Switching to a different antidepressant medication is a common strategy for treatment-refractory patients, especially those who have not shown at least partial response to the initial medication regimen. There is no consensus about switching and patients can be switched to an antidepressant medication from the same pharmacologic class (e.g., from an SSRI to another SSRI) or to one from a different pharmacologic class (e.g., from an SSRI to a tricyclic antidepressant). Some expert suggests that while switching, a drug with a different or broader mechanism of action may be chosen.
Augmentation of antidepressant medications may be helpful, particularly for patients who have had a partial response to initial antidepressant monotherapy. Options include adding a second antidepressant medication from a different pharmacologic class, or adding another adjunctive medication such as lithium, psychostimulants, modafinil, thyroid hormone, an anticonvulsant etc. Adding, changing, or increasing the intensity of psychotherapy may be considered for patients who do not respond to medication treatment. Following any change in treatment, close monitoring need to be done. If at least a moderate level of improvement in depressive symptoms is not seen after an additional 4–8 weeks of treatment, another thorough review need to be done. This reappraisal may include verifying the patient’s diagnosis and adherence; identifying and addressing clinical factors that may be preventing improvement, such as the presence of comorbid general medical conditions or psychiatric conditions (e.g., alcohol or substance abuse); and identifying and addressing psychosocial issues that may be impeding recovery. If no new information is uncovered to explain the patient’s lack of adequate response, depending on the severity of depression, ECT maybe considered.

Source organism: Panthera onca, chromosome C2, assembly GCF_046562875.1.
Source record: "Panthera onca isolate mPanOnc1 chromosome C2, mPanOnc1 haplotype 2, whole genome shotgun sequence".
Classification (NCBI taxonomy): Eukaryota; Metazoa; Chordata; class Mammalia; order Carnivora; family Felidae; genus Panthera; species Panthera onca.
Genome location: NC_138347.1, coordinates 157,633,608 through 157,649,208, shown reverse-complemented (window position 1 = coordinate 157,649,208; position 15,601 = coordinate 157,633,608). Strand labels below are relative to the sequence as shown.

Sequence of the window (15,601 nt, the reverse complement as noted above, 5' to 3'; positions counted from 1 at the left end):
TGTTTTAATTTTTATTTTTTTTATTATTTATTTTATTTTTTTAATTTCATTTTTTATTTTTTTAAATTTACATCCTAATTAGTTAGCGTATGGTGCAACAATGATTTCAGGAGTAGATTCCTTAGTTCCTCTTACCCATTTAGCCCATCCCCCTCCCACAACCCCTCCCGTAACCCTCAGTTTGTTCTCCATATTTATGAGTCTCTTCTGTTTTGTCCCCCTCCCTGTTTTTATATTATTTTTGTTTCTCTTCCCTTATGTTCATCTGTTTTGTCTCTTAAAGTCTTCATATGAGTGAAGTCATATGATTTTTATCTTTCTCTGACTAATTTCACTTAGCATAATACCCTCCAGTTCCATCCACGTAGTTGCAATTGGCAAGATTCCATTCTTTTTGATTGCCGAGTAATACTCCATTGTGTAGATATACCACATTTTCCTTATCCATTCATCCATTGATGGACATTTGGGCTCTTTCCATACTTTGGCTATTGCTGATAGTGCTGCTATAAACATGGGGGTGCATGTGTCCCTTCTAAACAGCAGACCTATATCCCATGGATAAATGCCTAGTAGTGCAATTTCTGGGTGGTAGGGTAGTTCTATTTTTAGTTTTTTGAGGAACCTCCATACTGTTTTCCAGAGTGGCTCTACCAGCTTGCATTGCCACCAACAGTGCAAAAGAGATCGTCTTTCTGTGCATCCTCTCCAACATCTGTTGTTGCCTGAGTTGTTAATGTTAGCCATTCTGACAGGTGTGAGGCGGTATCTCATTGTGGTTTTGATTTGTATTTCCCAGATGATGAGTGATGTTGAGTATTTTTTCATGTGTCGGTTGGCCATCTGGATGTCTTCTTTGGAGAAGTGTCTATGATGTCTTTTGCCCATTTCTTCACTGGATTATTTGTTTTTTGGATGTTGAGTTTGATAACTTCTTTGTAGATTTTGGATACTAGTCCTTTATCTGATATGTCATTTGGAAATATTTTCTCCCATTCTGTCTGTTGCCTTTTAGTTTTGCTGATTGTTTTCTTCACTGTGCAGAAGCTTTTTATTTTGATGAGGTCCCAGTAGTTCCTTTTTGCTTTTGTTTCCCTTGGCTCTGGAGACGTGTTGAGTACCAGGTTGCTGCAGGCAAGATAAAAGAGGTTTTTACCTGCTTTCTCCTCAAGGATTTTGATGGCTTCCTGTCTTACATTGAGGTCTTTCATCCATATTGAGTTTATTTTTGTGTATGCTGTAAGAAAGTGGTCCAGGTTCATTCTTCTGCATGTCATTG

Choice of a specific psychotherapy:
Out of the various psychotherapeutic interventions used for management of depression, there is robust level of evidence for use of CBT.
Psychotherapy is usually recommended for patients with depression who are experiencing stressful life events, interpersonal conflicts, family conflicts, poor social support and comorbid personality issues.
Besides the use of specific psychotherapy, all patients and their caregivers may receive psychoeducation about the illness.
TREATMENT IN CONTINUATION PHASE